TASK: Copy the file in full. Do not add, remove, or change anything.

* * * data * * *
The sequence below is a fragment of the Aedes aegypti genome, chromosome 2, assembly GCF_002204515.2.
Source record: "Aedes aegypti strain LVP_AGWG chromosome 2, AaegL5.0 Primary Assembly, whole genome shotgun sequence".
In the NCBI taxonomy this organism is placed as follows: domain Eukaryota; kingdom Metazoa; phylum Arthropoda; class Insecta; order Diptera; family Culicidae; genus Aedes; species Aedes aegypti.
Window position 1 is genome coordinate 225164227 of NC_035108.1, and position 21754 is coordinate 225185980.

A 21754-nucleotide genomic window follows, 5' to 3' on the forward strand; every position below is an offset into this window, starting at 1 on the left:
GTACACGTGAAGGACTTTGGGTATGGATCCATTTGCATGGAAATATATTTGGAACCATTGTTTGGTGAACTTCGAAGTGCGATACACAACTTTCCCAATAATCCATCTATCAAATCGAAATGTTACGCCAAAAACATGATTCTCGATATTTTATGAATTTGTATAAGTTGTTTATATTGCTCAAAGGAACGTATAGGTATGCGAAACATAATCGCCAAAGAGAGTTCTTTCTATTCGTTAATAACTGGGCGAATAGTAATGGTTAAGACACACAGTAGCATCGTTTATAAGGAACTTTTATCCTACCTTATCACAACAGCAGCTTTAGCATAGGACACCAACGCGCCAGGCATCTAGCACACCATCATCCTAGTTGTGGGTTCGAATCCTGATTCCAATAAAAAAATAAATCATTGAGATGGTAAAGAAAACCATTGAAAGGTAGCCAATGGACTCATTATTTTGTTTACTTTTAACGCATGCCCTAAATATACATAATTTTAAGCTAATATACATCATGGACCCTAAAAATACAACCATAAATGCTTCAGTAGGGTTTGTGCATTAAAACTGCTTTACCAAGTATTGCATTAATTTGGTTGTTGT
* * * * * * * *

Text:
The sequence below is a fragment of the Aedes aegypti genome, chromosome 2, assembly GCF_002204515.2.
Source record: "Aedes aegypti strain LVP_AGWG chromosome 2, AaegL5.0 Primary Assembly, whole genome shotgun sequence".
In the NCBI taxonomy this organism is placed as follows: domain Eukaryota; kingdom Metazoa; phylum Arthropoda; class Insecta; order Diptera; family Culicidae; genus Aedes; species Aedes aegypti.
Window position 1 is genome coordinate 225164227 of NC_035108.1, and position 21754 is coordinate 225185980.

A 21754-nucleotide genomic window follows, 5' to 3' on the forward strand; every position below is an offset into this window, starting at 1 on the left:
GTACACGTGAAGGACTTTGGGTATGGATCCATTTGCATGGAAATATATTTGGAACCATTGTTTGGTGAACTTCGAAGTGCGATACACAACTTTCCCAATAATCCATCTATCAAATCGAAATGTTACGCCAAAAACATGATTCTCGATATTTTATGAATTTGTATAAGTTGTTTATATTGCTCAAAGGAACGTATAGGTATGCGAAACATAATCGCCAAAGAGAGTTCTTTCTATTCGTTAATAACTGGGCGAATAGTAATGGTTAAGACACACAGTAGCATCGTTTATAAGGAACTTTTATCCTACCTTATCACAACAGCAGCTTTAGCATAGGACACCAACGCGCCAGGCATCTAGCACACCATCATCCTAGTTGTGGGTTCGAATCCTGATTCCAATAAAAAAATAAATCATTGAGATGGTAAAGAAAACCATTGAAAGGTAGCCAATGGACTCATTATTTTGTTTACTTTTAACGCATGCCCTAAATATACATAATTTTAAGCTAATATACATCATGGACCCTAAAAATACAACCATAAATGCTTCAGTAGGGTTTGTGCATTAAAACTGCTTTACCAAGTATTGCATTAATTTGGTTGTTGT